Kaby Lake: Intel’s 7th Gen CPUs Are So Powerful, You Won’t Need Graphics Card

intel 7th generation core

intel 7th generation coreShort Bytes: Intel has unveiled its 7th generation Kaby Lake processors based on the 14nm architecture that was utilized by its predecessor Skylake. Releasing this fall, the new processors are capable of 4K video decoding and provide improved 3D graphics performance without the need for an external GPU.

When we talk about Intel’s integrated graphics processors, they don’t fascinate us much like the Nvidia Titan X or the Radeon Pro SSD with 1000GB memory. These internal GPUs are capable of handling high definition movies and some moderate level games. But, what if someone tells you that the next, 7th gen Core processors would be able to handle 4K graphics without any glitch. Well, it might be possible that you won’t believe this, but it is real.

On August 16, Intel CEO Brian Krzanich demonstrated the capabilities of Intel’s next-gen Kaby Lake chips on a Dell XPS at the IDF 2016 San Francisco. The 7th gen Core processor swiftly handled the decoding sessions of 4K GoPro videos and a gameplay of Overwatch. That’s far from reality for any onboard graphics currently available.

As far as the separate graphics cards are concerned, you’ll need them if you want to do some VR stuff on your machine and for some hardcore gaming. Recently, Nvidia has launched the 10-series GeForce cards capable of handling VR graphics processing.

The 7th gen processors would also provide native support for USB Type-C Gen 2 ports. A separate chip was required for the same on the Skylake processors. It allows digital copy protection by enabling Intel-made HDCP 2.2 support to prevent copying of data while it is transit over connections like HDMI , DVI, etc. Additionally, improved 3D graphics performance, HEVC Main10, and 10-bit VP9 hardware video decoding is also facilitated.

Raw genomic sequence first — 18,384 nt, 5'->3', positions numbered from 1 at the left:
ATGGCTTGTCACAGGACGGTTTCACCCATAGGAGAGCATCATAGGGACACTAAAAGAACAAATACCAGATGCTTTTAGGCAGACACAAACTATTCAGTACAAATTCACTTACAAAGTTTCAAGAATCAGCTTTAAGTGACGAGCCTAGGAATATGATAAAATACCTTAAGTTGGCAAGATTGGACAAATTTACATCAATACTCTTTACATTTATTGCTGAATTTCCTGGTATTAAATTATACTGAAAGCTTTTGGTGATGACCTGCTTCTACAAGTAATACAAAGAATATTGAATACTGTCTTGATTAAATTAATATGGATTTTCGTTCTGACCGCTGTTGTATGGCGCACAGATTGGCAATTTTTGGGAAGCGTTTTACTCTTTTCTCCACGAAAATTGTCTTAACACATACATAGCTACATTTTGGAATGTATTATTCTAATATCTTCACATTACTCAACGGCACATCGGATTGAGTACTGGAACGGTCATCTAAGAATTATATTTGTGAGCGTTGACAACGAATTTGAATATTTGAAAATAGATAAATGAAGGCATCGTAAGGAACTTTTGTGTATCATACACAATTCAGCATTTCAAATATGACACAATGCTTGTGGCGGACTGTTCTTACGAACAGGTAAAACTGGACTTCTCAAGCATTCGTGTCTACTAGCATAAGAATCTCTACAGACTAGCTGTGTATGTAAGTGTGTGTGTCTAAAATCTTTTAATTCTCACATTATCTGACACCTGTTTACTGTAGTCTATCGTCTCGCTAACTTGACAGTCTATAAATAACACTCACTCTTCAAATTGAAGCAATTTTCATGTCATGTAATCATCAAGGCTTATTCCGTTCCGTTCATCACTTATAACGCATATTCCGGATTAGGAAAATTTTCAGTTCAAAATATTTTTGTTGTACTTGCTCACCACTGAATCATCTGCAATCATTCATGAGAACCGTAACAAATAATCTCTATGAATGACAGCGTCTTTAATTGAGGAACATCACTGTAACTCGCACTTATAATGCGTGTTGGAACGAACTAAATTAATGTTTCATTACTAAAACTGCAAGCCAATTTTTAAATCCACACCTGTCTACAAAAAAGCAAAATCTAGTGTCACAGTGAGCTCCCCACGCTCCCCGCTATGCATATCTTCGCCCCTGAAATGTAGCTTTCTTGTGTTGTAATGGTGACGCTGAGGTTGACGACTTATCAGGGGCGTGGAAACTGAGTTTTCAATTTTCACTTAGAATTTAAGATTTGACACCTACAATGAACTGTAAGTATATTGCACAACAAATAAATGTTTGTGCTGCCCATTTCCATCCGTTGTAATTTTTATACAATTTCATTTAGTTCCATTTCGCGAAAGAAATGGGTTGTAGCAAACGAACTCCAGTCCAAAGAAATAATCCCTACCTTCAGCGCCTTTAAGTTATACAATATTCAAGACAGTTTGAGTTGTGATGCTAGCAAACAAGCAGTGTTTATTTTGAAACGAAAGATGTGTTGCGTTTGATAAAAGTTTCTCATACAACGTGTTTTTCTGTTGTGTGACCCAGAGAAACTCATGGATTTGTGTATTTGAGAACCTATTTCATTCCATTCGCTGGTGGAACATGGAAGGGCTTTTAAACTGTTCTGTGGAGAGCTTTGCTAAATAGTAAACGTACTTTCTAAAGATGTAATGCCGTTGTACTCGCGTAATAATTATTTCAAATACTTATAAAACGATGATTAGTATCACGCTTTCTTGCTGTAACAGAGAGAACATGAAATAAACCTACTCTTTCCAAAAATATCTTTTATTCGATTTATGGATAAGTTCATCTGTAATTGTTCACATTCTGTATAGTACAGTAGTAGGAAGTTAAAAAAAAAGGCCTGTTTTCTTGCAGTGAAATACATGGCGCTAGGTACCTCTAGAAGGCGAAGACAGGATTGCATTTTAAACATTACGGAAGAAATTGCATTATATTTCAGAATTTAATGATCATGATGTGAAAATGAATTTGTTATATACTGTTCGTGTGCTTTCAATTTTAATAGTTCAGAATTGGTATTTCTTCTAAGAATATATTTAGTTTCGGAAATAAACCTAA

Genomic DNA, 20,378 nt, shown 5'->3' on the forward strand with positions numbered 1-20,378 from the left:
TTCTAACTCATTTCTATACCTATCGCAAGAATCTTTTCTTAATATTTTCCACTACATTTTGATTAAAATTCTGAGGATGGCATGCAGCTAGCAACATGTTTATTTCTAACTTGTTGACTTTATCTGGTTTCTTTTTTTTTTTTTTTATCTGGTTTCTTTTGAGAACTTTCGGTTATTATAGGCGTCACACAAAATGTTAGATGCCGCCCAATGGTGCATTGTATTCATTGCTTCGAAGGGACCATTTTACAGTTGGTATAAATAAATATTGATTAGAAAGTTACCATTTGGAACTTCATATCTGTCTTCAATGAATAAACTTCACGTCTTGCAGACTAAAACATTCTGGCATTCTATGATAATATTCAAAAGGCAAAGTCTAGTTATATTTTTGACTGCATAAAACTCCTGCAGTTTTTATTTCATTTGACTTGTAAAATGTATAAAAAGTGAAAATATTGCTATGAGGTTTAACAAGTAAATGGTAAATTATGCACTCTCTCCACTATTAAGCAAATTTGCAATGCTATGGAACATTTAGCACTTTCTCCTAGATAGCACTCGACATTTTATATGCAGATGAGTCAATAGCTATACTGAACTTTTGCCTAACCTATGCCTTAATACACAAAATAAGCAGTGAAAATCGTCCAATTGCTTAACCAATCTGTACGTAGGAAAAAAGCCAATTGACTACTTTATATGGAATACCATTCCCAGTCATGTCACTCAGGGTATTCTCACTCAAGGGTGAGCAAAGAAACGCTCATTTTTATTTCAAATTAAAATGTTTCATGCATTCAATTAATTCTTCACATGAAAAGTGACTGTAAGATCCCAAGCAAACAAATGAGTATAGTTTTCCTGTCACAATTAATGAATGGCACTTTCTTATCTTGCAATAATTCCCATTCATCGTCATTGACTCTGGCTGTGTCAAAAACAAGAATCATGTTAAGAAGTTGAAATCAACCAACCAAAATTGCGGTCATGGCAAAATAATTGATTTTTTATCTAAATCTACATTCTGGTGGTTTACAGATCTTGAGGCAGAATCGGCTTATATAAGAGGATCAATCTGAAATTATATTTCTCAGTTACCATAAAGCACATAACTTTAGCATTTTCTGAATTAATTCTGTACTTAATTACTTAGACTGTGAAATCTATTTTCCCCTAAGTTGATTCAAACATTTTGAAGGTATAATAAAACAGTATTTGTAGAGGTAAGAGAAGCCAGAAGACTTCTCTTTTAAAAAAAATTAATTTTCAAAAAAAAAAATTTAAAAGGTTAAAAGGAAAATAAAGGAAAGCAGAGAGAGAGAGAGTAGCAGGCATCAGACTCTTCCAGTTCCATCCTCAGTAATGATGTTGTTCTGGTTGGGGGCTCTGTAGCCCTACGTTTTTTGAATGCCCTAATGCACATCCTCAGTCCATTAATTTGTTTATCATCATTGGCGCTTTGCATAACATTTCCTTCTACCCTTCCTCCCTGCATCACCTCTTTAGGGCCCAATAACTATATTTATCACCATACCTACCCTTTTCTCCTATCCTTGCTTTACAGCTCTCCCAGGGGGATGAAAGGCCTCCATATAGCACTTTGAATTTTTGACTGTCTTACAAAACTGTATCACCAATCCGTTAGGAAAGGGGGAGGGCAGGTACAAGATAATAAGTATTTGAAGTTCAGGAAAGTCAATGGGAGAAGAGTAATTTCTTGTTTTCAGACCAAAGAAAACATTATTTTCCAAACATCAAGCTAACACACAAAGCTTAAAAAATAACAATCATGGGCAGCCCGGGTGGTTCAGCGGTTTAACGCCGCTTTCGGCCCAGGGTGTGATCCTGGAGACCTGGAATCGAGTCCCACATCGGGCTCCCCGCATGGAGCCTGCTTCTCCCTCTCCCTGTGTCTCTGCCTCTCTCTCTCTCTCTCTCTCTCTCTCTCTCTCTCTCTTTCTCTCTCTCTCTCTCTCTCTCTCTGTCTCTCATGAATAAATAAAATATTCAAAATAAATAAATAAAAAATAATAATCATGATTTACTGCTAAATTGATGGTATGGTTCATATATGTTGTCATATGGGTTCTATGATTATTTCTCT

The Kaby Lake processors are set to hit the markets this fall. They are based on the same 14nm architecture Intel used for the Skylake line. The company has slowed down its transistor shrinking process by moving apart from its “tick-tock” model.

Initially, Cannon Lake, a successor to Kaby Lake, was scheduled to launch this year. But Intel changed its mind and went on with Kaby Lake, pushing the 10nm-based Cannon Lake for 2017.

It also concerns with Moore’s Law which says that the number of transistors per square inch would double every year. This can be accomplished by reducing the size of the transistors in the chip. But it is hard to reduce the nanometer number in every successive processor iteration. Some say that Moore’s observation would come to end in a few years.

The CEO Krzanich doesn’t think so. “Moore’s Law is far from dead,” he said.

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